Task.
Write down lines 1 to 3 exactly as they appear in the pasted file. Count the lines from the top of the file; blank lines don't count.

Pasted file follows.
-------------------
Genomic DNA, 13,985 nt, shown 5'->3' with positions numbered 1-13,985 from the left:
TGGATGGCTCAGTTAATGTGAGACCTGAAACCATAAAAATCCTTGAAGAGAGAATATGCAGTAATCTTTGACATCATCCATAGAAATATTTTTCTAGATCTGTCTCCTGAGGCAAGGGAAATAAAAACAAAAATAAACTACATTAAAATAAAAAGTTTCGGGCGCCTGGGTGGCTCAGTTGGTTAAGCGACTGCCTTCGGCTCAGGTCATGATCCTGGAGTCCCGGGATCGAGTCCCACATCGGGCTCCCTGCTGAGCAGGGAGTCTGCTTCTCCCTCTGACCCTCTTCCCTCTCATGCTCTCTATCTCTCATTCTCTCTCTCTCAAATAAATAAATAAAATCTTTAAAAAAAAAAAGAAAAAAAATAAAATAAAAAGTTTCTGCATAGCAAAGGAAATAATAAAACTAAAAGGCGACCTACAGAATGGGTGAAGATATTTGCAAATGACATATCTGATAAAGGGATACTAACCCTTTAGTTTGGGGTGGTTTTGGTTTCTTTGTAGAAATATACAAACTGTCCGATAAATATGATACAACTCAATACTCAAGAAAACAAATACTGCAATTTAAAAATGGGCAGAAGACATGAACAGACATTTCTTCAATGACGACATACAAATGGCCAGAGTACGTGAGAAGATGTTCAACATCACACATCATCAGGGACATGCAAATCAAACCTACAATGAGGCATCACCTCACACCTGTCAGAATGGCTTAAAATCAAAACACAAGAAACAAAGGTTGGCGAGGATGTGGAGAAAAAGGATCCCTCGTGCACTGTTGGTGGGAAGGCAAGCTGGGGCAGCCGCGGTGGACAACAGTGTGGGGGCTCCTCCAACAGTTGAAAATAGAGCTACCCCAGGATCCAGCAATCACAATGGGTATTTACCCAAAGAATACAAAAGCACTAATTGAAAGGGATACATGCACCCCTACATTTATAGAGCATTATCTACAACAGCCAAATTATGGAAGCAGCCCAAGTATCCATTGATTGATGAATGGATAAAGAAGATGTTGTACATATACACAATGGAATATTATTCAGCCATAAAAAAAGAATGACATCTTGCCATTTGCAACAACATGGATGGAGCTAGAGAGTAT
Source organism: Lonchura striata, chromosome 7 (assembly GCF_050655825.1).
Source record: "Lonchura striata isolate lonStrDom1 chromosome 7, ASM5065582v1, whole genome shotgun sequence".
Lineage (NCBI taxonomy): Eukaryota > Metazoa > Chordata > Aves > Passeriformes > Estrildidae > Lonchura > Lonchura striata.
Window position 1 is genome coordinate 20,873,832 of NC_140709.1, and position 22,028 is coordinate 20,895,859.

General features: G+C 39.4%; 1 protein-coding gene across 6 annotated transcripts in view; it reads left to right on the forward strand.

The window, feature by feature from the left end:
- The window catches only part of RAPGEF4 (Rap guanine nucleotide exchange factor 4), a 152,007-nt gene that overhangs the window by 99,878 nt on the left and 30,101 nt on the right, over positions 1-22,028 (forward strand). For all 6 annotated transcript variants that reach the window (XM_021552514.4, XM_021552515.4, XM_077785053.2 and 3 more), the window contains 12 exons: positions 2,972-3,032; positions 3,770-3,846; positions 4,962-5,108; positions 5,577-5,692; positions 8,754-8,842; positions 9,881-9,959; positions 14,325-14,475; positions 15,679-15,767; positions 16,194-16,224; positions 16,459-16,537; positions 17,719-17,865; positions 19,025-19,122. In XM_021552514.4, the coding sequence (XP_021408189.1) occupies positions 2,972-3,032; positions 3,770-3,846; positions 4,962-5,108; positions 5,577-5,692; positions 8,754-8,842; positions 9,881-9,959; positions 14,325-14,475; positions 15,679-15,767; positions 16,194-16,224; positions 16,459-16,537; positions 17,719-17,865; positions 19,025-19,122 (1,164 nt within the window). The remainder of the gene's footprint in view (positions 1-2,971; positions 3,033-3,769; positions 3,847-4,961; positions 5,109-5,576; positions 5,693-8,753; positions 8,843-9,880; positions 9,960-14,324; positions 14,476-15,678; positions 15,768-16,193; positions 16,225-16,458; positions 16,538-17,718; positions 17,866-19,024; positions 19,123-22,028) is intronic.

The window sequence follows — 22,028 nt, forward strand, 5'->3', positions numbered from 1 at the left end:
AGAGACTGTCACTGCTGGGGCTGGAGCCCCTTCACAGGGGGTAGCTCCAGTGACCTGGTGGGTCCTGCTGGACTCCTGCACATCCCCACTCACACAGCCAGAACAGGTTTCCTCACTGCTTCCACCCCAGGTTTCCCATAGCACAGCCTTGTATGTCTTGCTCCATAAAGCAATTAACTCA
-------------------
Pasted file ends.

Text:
Genomic DNA, 13,985 nt, shown 5'->3' with positions numbered 1-13,985 from the left:
TGGATGGCTCAGTTAATGTGAGACCTGAAACCATAAAAATCCTTGAAGAGAGAATATGCAGTAATCTTTGACATCATCCATAGAAATATTTTTCTAGATCTGTCTCCTGAGGCAAGGGAAATAAAAACAAAAATAAACTACATTAAAATAAAAAGTTTCGGGCGCCTGGGTGGCTCAGTTGGTTAAGCGACTGCCTTCGGCTCAGGTCATGATCCTGGAGTCCCGGGATCGAGTCCCACATCGGGCTCCCTGCTGAGCAGGGAGTCTGCTTCTCCCTCTGACCCTCTTCCCTCTCATGCTCTCTATCTCTCATTCTCTCTCTCTCAAATAAATAAATAAAATCTTTAAAAAAAAAAAGAAAAAAAATAAAATAAAAAGTTTCTGCATAGCAAAGGAAATAATAAAACTAAAAGGCGACCTACAGAATGGGTGAAGATATTTGCAAATGACATATCTGATAAAGGGATACTAACCCTTTAGTTTGGGGTGGTTTTGGTTTCTTTGTAGAAATATACAAACTGTCCGATAAATATGATACAACTCAATACTCAAGAAAACAAATACTGCAATTTAAAAATGGGCAGAAGACATGAACAGACATTTCTTCAATGACGACATACAAATGGCCAGAGTACGTGAGAAGATGTTCAACATCACACATCATCAGGGACATGCAAATCAAACCTACAATGAGGCATCACCTCACACCTGTCAGAATGGCTTAAAATCAAAACACAAGAAACAAAGGTTGGCGAGGATGTGGAGAAAAAGGATCCCTCGTGCACTGTTGGTGGGAAGGCAAGCTGGGGCAGCCGCGGTGGACAACAGTGTGGGGGCTCCTCCAACAGTTGAAAATAGAGCTACCCCAGGATCCAGCAATCACAATGGGTATTTACCCAAAGAATACAAAAGCACTAATTGAAAGGGATACATGCACCCCTACATTTATAGAGCATTATCTACAACAGCCAAATTATGGAAGCAGCCCAAGTATCCATTGATTGATGAATGGATAAAGAAGATGTTGTACATATACACAATGGAATATTATTCAGCCATAAAAAAAGAATGACATCTTGCCATTTGCAACAACATGGATGGAGCTAGAGAGTAT
Source organism: Lonchura striata, chromosome 7 (assembly GCF_050655825.1).